Induced Pluripotent Stem Cells Engineered To Generate Cartilage (Chondrocytes)
When this year’s (2012) Nobel Prize for Medicine was awarded to Shimya Yamanaka (he shared this honor with Sir John B. Gurdon) for induced pluripotent stem cells, there was a section of critics who opined that, this technique was still in its lab stages, and we would have to wait for a very long long time to see the technique being applied to help humans.
A team of Duke Medicine researchers has managed to generate cartilage from pluripotent stem cells which were grown and used in tissue repair of cartilage injury. The study has been published in the Proceedings of the National Academy of Sciences and reports that induced pluripotent stem cells (iPSCs) may be a viable source of patient specific articular cartilage tissue.
Articular cartilage is the tissue found between the joints which make movement possible and painless; in other words, articular cartilage is the shock absorber of joints. Ordinary wear and tear of this tissue or any kind of injury can lead to debilitating and painful condition and progress to severe osteoarthritis. Articular cartilage cannot repair itself and hence osteoarthritis patients often have to opt for joint replacements.
Why are pluripotent stem cells the chosen ones? Adult stem cells have limited abilities and embryonic stem cells are always embroiled in ethical controversies. Pluripotent stem cells are the best bet since these are adult stem cells which have been converted to have properties similar to embryonic stem cells; staying clear off all ethical issues.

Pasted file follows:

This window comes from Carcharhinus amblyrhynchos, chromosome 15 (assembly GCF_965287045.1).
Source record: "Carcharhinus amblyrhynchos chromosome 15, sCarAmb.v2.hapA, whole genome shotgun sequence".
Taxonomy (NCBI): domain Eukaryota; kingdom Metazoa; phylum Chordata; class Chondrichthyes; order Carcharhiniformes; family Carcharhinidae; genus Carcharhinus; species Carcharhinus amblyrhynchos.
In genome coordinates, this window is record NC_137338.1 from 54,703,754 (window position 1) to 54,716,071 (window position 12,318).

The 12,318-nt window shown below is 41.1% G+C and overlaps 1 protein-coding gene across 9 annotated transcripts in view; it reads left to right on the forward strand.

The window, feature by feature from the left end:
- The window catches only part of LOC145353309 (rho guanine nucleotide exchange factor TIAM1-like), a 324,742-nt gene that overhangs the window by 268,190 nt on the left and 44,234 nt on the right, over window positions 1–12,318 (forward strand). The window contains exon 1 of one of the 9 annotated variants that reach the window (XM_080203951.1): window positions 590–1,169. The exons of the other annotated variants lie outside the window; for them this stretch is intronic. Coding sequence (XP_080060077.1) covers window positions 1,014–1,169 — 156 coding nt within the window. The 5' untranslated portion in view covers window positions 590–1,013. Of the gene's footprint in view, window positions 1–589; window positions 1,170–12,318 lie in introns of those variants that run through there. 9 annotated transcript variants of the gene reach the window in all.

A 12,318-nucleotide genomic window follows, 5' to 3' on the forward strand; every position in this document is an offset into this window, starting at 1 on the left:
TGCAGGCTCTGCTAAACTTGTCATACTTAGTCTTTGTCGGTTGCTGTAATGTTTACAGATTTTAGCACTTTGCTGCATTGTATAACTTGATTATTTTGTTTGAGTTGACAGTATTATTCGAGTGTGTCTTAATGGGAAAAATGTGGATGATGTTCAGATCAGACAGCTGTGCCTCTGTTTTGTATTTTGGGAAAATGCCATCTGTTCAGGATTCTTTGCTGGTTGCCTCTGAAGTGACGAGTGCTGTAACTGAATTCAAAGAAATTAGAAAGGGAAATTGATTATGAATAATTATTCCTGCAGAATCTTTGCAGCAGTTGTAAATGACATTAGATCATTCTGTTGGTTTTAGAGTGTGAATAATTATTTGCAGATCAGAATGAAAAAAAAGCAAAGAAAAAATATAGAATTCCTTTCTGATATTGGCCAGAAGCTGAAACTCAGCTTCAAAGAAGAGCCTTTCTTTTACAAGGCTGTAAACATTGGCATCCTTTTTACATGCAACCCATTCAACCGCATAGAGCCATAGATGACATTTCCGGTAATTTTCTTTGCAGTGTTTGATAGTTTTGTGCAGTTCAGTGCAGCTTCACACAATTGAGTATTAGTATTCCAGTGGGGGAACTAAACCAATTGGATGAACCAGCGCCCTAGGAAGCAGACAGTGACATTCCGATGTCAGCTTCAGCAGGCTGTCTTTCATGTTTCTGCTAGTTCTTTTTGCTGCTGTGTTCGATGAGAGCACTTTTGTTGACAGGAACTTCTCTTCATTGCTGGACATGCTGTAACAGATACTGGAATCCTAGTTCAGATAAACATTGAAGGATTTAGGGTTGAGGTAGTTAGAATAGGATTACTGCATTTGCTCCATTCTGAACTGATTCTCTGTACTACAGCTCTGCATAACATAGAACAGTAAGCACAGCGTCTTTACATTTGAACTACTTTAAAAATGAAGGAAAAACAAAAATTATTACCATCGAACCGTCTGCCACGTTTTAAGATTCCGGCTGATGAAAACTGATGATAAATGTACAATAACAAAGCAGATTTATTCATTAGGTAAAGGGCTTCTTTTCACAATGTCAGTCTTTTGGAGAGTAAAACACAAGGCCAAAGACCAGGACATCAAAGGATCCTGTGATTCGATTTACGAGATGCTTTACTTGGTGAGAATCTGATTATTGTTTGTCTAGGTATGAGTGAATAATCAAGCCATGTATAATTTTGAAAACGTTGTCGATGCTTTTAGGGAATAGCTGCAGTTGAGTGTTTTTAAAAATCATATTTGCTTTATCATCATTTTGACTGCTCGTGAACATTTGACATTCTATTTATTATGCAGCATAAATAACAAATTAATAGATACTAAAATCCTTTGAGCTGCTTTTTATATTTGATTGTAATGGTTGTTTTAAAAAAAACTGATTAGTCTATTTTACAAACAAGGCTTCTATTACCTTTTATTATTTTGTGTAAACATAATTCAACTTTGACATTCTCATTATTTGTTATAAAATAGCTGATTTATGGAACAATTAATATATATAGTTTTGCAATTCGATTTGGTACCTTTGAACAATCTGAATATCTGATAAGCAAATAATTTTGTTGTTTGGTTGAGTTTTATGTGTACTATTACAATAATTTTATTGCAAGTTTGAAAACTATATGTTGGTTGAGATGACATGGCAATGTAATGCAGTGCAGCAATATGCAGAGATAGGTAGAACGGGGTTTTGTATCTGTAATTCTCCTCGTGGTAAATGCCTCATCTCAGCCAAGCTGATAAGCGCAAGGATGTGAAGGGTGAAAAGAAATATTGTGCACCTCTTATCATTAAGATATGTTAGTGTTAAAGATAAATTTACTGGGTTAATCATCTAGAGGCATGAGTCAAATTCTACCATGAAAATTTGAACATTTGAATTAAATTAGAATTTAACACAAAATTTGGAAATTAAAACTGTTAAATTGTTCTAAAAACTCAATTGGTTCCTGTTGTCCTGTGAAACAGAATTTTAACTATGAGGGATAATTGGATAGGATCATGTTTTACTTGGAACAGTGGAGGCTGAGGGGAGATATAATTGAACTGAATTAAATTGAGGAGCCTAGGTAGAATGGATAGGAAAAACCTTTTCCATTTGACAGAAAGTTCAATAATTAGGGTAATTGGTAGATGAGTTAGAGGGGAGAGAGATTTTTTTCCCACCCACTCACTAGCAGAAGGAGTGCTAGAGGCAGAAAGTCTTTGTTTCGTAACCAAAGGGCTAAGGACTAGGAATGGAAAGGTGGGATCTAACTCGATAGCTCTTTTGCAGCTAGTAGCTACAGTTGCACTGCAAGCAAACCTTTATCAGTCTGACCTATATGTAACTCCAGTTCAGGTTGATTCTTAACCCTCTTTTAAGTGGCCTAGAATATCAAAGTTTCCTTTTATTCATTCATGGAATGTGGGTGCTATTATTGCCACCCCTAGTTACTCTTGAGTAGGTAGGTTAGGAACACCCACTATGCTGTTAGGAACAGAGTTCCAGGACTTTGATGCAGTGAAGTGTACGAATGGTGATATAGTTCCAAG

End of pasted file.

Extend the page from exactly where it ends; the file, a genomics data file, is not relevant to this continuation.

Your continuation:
What the study aimed to achieve
The research team led by Brian O. Diekman, post doctoral associate in orthopaedic surgery, aimed to use induced pluripotent stem cells generated from adult stem cells derived from bone marrow or fat tissue as an alternative to other tissue engineering techniques.
Researchers were faced with the challenge of generating a population of chondrocytes which differentiated uniformly. The induced chondrocytes had to produce collagen and maintain cartilage and simultaneously all other types of cells that could be formed by the iPSCs should be separated.
- iPSCs derived from adult mouse fibroblasts were treated with a growth medium to induce chondrocyte differentiation.
- The cells were manipulated to produce green fluorescent protein on becoming chondrocytes.
- Green glowing chondrocytes were easily identified and sorted from other cells.
- These cells produced more cartilage components like collagen and exhibited characteristics of cartilage.
- Thus, these engineered chondrocytes could be used to repair cartilage in the human body.
So, what next?
The next phase of research would be use human iPSCs to try out the cartilage growing technique. Farshid Guilak, PhD, Laszlo Ormandy Professor of Orthopaedic Surgery at Duke and senior author of study is quoted in Science Daily,
The advantage of this technique is that we can grow a continuous supply of cartilage in dish. In addition to cell-based therapies, iPSC technology can also provide patient-specific cell and tissue models that could be used to screen for drugs to treat osteoarthritis, which right now does not have a cure or an effective therapy to inhibit cartilage loss.